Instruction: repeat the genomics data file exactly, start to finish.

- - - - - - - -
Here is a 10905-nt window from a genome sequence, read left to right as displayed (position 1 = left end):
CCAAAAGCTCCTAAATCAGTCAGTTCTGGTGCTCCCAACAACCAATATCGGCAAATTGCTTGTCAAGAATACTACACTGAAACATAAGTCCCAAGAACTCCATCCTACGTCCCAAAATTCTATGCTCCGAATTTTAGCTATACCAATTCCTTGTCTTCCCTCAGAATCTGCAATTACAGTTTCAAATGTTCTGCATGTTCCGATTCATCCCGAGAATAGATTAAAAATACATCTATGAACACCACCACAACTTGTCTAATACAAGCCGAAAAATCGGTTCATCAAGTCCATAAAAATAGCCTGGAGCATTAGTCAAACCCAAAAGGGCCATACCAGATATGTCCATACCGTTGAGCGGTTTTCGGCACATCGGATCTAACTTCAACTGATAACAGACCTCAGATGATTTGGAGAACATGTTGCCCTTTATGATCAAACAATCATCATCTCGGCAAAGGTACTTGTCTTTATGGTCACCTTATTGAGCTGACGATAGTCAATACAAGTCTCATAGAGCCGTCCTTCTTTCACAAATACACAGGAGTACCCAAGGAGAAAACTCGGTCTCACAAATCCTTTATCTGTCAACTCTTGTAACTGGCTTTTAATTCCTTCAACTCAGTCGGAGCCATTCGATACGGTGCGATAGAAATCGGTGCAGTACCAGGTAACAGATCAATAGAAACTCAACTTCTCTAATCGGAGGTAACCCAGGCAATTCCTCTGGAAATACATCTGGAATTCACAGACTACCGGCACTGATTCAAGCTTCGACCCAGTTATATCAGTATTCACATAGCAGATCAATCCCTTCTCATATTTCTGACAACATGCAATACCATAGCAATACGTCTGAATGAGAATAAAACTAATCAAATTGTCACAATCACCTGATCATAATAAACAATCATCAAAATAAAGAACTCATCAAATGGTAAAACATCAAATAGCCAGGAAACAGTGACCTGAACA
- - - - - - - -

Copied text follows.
Here is a 10905-nt window from a genome sequence, read left to right as displayed (position 1 = left end):
CCAAAAGCTCCTAAATCAGTCAGTTCTGGTGCTCCCAACAACCAATATCGGCAAATTGCTTGTCAAGAATACTACACTGAAACATAAGTCCCAAGAACTCCATCCTACGTCCCAAAATTCTATGCTCCGAATTTTAGCTATACCAATTCCTTGTCTTCCCTCAGAATCTGCAATTACAGTTTCAAATGTTCTGCATGTTCCGATTCATCCCGAGAATAGATTAAAAATACATCTATGAACACCACCACAACTTGTCTAATACAAGCCGAAAAATCGGTTCATCAAGTCCATAAAAATAGCCTGGAGCATTAGTCAAACCCAAAAGGGCCATACCAGATATGTCCATACCGTTGAGCGGTTTTCGGCACATCGGATCTAACTTCAACTGATAACAGACCTCAGATGATTTGGAGAACATGTTGCCCTTTATGATCAAACAATCATCATCTCGGCAAAGGTACTTGTCTTTATGGTCACCTTATTGAGCTGACGATAGTCAATACAAGTCTCATAGAGCCGTCCTTCTTTCACAAATACACAGGAGTACCCAAGGAGAAAACTCGGTCTCACAAATCCTTTATCTGTCAACTCTTGTAACTGGCTTTTAATTCCTTCAACTCAGTCGGAGCCATTCGATACGGTGCGATAGAAATCGGTGCAGTACCAGGTAACAGATCAATAGAAACTCAACTTCTCTAATCGGAGGTAACCCAGGCAATTCCTCTGGAAATACATCTGGAATTCACAGACTACCGGCACTGATTCAAGCTTCGACCCAGTTATATCAGTATTCACATAGCAGATCAATCCCTTCTCATATTTCTGACAACATGCAATACCATAGCAATACGTCTGAATGAGAATAAAACTAATCAAATTGTCACAATCACCTGATCATAATAAACAATCATCAAAATAAAGAACTCATCAAATGGTAAAACATCAAATAGCCAGGAAACAGTGACCTGAACA